Eleven Spanish guards were injured say authorities, in a territory in North Africa when 500 migrants forced their way through a border fence.
The latest rush to gain forced entry into the EU came as Morocco threatened it could let more migrants through. The mass entry was one of the largest since the fence was erected in 2005.
The sea route to Europe that saw a record number of deaths in 2016, so for many, an attempt to reach EU territory is safer than trying to cross the Mediterranean Sea.
The Spanish territories of Ceuta and Melilla have the European Union’s only land borders with Africa. The border consists of two fences, eight kilometers long and six meters high to keep migrants out of Europe. Between these a network of steel cables hinders movement.
The 700 migrants stormed the barrier and most broke through the border of Spain’s Ceuta enclave from Morocco on Friday.
They had stormed a gate in the 6-meter fence, with 498 making it into Spanish territory, the Spanish Civil Guard said.
A Ceuta government official confirmed to The Associated Press that 11 Spanish police were injured as well as two migrants who were hospitalised as a result of injuries they sustained in the assault. A Civil Guard spokesman said at least 10 members of Morocco’s armed forces were injured too.
Ceuta’s Red Cross emergency response team reported more than 30 migrants were treated for bone fractures and other injuries.
More than a thousand African migrants stormed the razor wire fence in January. In December more than 400 migrants managed to enter the tiny territory of Ceuta when a group of more than 900 attempted a crossing and in October more than 200 people made it over the barrier.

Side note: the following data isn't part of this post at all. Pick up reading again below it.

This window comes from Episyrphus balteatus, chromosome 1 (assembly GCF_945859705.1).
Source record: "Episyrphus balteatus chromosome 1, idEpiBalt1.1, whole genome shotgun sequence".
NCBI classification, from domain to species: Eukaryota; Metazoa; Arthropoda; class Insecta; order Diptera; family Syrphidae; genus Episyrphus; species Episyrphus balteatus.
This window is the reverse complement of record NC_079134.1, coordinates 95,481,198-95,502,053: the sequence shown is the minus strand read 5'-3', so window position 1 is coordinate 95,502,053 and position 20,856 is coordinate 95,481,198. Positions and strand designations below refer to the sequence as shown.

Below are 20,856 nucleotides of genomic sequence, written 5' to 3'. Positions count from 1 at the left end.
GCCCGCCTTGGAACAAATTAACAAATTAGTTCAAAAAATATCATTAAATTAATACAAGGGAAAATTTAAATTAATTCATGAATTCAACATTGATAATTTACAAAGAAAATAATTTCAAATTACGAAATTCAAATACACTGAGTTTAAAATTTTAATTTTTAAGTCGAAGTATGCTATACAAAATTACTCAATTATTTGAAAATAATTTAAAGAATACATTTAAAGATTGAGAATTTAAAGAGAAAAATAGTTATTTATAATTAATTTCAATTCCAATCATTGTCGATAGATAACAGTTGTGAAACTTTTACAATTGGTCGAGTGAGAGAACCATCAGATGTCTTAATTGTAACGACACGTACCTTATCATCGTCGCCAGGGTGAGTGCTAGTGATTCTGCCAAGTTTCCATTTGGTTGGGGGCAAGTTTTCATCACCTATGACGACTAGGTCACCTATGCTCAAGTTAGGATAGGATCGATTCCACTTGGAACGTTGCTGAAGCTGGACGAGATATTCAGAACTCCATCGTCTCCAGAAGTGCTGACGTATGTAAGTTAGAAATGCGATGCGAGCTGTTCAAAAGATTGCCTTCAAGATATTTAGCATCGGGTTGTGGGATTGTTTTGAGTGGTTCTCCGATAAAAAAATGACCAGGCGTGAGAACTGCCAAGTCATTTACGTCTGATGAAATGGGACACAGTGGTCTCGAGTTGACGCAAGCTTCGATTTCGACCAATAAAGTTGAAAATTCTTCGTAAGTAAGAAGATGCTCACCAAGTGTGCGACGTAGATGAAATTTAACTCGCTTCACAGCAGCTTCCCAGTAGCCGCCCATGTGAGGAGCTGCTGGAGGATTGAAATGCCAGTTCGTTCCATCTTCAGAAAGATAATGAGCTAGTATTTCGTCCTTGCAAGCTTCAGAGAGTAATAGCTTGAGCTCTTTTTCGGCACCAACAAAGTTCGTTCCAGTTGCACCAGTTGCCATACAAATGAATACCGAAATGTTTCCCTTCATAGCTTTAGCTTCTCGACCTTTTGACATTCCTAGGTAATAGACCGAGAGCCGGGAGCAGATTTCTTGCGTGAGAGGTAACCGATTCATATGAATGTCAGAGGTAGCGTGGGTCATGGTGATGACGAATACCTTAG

A video filmed by “Faro TV Ceuta” showed bloodied migrants celebrating the arrival on Spanish territory. Some were draped in Spanish and European flags shouting: “Freedom, freedom!”
Hundreds of people, mainly sub-Saharan Africans, live illegally in Morocco and regularly attempt to enter the Spanish enclaves of Ceuta and Melilla with the help of human traffickers.
The latest attempt on the border came amid a tense trade dispute between Morocco and the EU over the interpretation of a free trade farm and fishing deal.
Last year an EU court ruled the trade deal did not apply to the Western Sahara, a former Spanish colony controlled by Rabat, as the disputed territory remained unclear and the EU did not recognize it as part of Morocco.
Morocco, angered by the decision, issued a warning on February 7 saying it would lead to “a new flow of migration” towards Europe and place the continent “at risk”.